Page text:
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Internet Sales Tax: Does it level the playing field?

Wishing my son, Sean, a happy 20th birthday!
Discussion has been ongoing for years regarding sales taxes and the Internet. Brick and mortar companies want to "level the playing field" while states want their share of the pie they have been missing since e-commerce has taking off many years ago.  So, let's look at some facts.

In the state of Georgia, you ARE required to pay sales tax on your internet purchases. Surprised? Don't feel bad. You and a lot of other people don't have a clue about this.  It is called a Consumer Use Tax. Matter of fact, according to the Georgia Tax website you should pay tax on shipping/handling charges as well:
"Individuals should remit consumer’s use tax on the total amount paid for the items purchased including any amount paid for shipping and handling charges, warranties, labor charges, and other taxable services."
So, why are they pushing for the Internet Sales Tax? Well, because they can't easily go after those that ignore or are ignorant of the tax law, it is much easier to pass laws requiring companies to collect and submit the tax. But can they do that?

In 1992, the Supreme Court ruled in Quill Corporation v. North Dakota that a state cannot force a retailer who doesn’t have any physical presence in that state to collect sales taxes from Internet, phone or catalog sales. So how is Georgia trying to get around this?
"The objective is to subject purchases made at retail stores and on the internet to similar sales tax rules. The bill adopts “click through” nexus for internet retailers and their affiliates. For example, under the bill, Amazon would have to collect sales tax from Georgia customers so long as Georgia businesses use Amazon's web-based platform. Should Amazon choose to terminate all of its contracts with Georgia-based businesses, as it did in North Carolina when similar legislation was passed there, then the bill will become futile."   Source:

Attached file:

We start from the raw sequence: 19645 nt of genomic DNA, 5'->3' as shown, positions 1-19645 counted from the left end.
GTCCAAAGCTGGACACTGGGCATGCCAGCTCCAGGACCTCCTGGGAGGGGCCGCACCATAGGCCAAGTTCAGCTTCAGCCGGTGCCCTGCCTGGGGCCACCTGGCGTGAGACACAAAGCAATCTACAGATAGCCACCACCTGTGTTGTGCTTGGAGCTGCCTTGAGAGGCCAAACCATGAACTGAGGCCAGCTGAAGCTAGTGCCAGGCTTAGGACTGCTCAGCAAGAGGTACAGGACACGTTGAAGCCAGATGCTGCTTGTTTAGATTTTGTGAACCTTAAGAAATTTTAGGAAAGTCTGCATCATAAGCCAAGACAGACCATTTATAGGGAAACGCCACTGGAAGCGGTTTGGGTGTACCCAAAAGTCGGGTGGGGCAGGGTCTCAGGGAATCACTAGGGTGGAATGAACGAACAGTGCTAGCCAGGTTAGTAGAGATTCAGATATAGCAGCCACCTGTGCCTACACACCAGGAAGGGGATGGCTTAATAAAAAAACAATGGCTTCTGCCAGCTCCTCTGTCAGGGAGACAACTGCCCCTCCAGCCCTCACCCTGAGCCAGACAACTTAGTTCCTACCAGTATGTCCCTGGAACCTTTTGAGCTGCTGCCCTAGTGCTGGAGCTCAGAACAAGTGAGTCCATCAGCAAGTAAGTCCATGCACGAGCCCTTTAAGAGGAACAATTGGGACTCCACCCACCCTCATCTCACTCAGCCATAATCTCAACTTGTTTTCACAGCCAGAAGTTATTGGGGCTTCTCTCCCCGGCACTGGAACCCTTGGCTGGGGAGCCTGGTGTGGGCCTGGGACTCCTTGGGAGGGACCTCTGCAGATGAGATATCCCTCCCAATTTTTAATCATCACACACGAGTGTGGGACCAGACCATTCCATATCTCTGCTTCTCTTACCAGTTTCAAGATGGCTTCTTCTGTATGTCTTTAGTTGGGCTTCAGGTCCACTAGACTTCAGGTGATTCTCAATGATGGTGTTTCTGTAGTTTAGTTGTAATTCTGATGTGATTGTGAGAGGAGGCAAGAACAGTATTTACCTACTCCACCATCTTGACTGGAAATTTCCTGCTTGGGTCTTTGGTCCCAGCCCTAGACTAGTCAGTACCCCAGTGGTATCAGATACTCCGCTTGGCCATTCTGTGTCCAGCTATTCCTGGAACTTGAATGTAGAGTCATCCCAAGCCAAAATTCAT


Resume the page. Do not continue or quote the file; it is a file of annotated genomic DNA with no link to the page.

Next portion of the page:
Realistically, it is a gamble that could actually hurt the numerous individuals and small businesses here in the state that utilize places like Amazon for their sale and resale platform. Amazon has not had a problem doing this before and has threatened to do it in other states as well.

Obviously, in a poor economy, the state is trying to find ways to increase the revenue and they have the support of Georgia businesses that feel that the internet sales tax is going to make a different in their bottom line.  This bill has already passed the House and Senate and it is heading to the Governor to be signed.

Here are some of my personal opinions about Internet vs local retailers. 
  • When looking for specific items, I prefer the wide selection of items I can find online. If local retailers can't maintain an inventory of quality items people prefer, it would be no different than walking out the door and finding another store. 
  • Living in a rural area, makes it less likely for me to find a store nearby that carries items I want or need.
  • There are many items, like shoes and clothing, I am more likely to purchase locally.  
  •  The sales tax (7% in my neighborhood) would not make me start searching online if I am already in the store.  Of course, big ticket items may make a greater impact but I don't buy that many big ticket items to have a comparison. If the price is high, I am more likely to buy used. 
  • I will not browse stores and then shop online unless the price is really high (in which case, again, I may look for used items). 
  • Reviews are especially important when I am looking at products. It plays a significant roll in many of the items I purchase. I do not like returns, online or locally.
  • Brick and mortar businesses that provide online shopping sites for their customers and competitive prices have little to be concerned about when it comes to the sales tax issues. They can provide services (such as trying items on for size) that online stores cannot effectively compete against. 
I would love to hear your thoughts. Share them here or on Facebook.


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